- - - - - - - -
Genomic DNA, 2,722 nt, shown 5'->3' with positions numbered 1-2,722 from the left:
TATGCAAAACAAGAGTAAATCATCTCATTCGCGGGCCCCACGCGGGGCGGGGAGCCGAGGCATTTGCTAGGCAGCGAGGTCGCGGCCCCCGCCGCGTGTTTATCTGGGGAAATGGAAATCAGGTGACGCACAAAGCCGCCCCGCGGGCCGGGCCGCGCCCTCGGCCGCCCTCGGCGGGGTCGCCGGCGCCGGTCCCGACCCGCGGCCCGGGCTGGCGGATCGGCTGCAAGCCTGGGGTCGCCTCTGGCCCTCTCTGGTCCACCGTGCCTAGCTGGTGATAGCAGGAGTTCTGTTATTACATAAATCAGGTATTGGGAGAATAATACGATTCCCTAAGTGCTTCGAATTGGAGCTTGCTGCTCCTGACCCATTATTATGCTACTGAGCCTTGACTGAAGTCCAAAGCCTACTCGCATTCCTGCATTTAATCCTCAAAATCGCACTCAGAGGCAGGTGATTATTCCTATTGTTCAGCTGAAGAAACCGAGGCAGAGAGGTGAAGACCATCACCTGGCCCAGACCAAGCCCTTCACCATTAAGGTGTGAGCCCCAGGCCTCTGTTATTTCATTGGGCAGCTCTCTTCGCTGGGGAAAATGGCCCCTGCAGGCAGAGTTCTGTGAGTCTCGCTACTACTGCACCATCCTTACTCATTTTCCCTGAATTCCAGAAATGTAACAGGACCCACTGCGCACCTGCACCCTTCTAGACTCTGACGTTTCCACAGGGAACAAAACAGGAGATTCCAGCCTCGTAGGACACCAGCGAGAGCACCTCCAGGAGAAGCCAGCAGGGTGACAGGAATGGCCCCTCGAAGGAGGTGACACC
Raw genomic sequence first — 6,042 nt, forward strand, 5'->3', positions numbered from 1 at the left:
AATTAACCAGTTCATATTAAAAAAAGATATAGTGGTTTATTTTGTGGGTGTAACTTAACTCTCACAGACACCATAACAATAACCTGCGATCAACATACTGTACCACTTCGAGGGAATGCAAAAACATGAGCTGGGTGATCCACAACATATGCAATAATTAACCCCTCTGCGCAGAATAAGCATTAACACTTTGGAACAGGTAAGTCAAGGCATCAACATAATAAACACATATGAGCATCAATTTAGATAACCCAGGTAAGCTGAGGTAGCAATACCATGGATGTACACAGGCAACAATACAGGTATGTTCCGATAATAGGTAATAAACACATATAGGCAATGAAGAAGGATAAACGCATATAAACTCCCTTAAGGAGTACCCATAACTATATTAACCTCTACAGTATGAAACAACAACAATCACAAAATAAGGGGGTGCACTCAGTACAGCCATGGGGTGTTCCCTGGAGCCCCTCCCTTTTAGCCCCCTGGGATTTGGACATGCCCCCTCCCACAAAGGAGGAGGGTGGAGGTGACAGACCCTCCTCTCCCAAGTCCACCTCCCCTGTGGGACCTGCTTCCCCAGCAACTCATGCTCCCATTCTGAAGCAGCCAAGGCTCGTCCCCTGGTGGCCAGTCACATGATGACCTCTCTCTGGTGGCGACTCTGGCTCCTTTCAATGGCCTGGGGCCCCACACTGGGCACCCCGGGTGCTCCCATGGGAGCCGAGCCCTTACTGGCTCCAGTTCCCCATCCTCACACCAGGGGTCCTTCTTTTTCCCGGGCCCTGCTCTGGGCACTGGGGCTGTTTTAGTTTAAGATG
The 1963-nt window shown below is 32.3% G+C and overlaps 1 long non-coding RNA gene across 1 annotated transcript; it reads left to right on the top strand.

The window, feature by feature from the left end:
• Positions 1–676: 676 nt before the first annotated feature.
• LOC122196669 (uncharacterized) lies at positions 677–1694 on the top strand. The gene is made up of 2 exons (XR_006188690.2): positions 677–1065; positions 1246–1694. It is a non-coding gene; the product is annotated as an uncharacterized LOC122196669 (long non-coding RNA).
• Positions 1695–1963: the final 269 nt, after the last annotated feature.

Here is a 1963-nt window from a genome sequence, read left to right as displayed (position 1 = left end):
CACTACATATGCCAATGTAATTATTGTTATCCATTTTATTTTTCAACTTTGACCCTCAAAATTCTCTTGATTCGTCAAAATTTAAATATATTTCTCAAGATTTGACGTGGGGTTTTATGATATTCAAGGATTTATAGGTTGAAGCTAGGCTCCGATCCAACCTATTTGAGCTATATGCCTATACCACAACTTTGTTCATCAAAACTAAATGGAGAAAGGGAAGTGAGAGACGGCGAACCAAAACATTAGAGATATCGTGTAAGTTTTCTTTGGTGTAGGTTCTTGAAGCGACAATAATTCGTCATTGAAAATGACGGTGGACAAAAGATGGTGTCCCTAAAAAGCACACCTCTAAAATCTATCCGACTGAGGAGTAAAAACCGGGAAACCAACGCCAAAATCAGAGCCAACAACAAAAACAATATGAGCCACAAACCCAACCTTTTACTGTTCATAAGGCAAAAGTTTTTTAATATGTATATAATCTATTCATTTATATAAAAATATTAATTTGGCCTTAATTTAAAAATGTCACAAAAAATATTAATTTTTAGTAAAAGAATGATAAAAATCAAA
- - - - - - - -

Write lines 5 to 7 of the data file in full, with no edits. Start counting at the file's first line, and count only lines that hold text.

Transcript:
The 1963-nt window shown below is 32.3% G+C and overlaps 1 long non-coding RNA gene across 1 annotated transcript; it reads left to right on the top strand.

The window, feature by feature from the left end:
• Positions 1–676: 676 nt before the first annotated feature.